Republican News · Thursday 18 January 2001

[An Phoblacht]

Freedom's Wall

In recent months Free Derry Wall, not for the first time, has been the cause of some controversy in the city. Debate has raged over who owns the Wall, who should own the Wall and the uses it has been put to in recent years. Now, as part of the Bloody Sunday Weekend, the Bloody Sunday Trust & the Rossville Historical Society have produced a photographic exhibition, being displayed in Pilots Row, that might shed some light on these burning issues.

Freedom's Wall, a photographic history of Derry's second most famous wall, will be launched in Pilots Row Arts Centre on Wednesday, 24 January, at 7pm by Derry Mayor Cathal Crumley. Members of the family of the late John `Caker' Casey will also be in attendance.

The exhibition will provide the people of Derry with a unique opportunity to view the evolution of Free Derry Wall from the hastily sprawled graffiti of January `69 (much loved by Eamon McCann) to the proposed national monument that it is today (much loved by Cllr Sean Gallagher). Indeed, as debate continues to rage the public will have the chance to revisit previous controversies the Wall has been central to. The 1992 Bloody Sunday Rainbow and the repainting of the Wall red by local artist Colin Darke in 1994 were two previous occasions which created much discussion.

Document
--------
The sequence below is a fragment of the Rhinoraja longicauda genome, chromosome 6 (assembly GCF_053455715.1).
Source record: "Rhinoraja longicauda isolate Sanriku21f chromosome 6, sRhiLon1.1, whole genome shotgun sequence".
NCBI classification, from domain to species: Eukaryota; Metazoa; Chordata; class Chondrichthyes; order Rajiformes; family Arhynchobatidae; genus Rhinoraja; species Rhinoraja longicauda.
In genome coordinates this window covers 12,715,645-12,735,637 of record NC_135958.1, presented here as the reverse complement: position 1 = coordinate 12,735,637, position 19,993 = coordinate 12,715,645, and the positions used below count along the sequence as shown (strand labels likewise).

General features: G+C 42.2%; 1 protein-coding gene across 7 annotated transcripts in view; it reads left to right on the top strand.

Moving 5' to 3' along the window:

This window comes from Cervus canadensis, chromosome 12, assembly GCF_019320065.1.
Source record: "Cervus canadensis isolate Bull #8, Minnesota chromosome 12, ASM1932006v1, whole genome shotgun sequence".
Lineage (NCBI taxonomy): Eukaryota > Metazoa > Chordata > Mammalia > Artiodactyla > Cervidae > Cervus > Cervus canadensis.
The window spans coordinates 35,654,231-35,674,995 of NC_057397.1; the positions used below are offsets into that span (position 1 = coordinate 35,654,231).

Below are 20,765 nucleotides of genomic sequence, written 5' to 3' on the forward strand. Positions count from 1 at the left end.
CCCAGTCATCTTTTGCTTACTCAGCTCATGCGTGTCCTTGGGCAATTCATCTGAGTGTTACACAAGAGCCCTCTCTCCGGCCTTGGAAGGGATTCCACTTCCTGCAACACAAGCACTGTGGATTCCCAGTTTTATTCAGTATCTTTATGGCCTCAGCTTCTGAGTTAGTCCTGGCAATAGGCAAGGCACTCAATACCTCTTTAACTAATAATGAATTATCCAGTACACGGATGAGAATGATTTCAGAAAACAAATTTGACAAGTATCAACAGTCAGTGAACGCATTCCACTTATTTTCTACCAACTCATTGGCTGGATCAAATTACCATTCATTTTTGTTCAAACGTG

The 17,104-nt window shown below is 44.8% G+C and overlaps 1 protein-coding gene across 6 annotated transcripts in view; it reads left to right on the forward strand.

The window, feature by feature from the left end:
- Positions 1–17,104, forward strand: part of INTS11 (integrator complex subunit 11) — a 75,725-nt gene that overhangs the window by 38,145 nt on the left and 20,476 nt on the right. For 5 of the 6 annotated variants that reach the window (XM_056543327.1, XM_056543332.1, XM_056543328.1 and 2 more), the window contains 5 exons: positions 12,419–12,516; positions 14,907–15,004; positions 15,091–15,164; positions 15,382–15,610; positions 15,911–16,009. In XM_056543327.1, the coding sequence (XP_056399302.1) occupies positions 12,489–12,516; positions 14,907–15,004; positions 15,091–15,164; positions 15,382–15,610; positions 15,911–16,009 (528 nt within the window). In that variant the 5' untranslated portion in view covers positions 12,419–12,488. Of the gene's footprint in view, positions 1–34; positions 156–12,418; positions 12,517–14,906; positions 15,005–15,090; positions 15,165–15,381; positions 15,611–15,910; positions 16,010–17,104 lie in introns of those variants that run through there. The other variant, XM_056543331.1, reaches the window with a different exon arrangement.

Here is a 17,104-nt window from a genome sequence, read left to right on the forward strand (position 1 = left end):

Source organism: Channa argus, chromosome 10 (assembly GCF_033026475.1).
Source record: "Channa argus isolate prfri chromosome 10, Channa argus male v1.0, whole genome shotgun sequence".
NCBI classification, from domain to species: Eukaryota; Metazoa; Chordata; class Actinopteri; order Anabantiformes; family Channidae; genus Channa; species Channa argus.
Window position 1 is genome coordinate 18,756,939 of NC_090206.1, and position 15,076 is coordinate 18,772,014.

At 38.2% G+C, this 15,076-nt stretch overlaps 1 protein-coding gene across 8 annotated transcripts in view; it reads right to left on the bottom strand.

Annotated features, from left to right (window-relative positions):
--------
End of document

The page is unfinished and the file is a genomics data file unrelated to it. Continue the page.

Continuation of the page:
The Battle of the Bogside, Bloody Sunday, the Hunger Strikes of 1980/'81, the British Army's early attempts at an environmental improvement scheme with the aid of a `stolen' armoured car, the release of Johnnie Walker and Derry lifting the Sam Maguire have all left their mark on Derry's second most famous Wall.

Jim Collins, on behalf of the organisers, explained that with the current discussions concerning the ownership of Free Derry Wall, the opportunity existed for a fuller exploration of the symbolism of the Wall and the role it has played over the past three decades. ``You Are Now Entering Free Derry was a highly political message in 1969 and this exhibition features many of the equally political uses that the Wall has been put to since then,'' he said. ``As the current debate continues, this material will enable people to judge that discussion in the light of the history of Free Derry Wall. Indeed, in a highly innovative venture, we are providing people with the opportunity to record their own views on what the Wall means in 2001, and what role it now has to play.''

  • The exhibition will run from Wednesday 24 January to 7 February. Admission is free.

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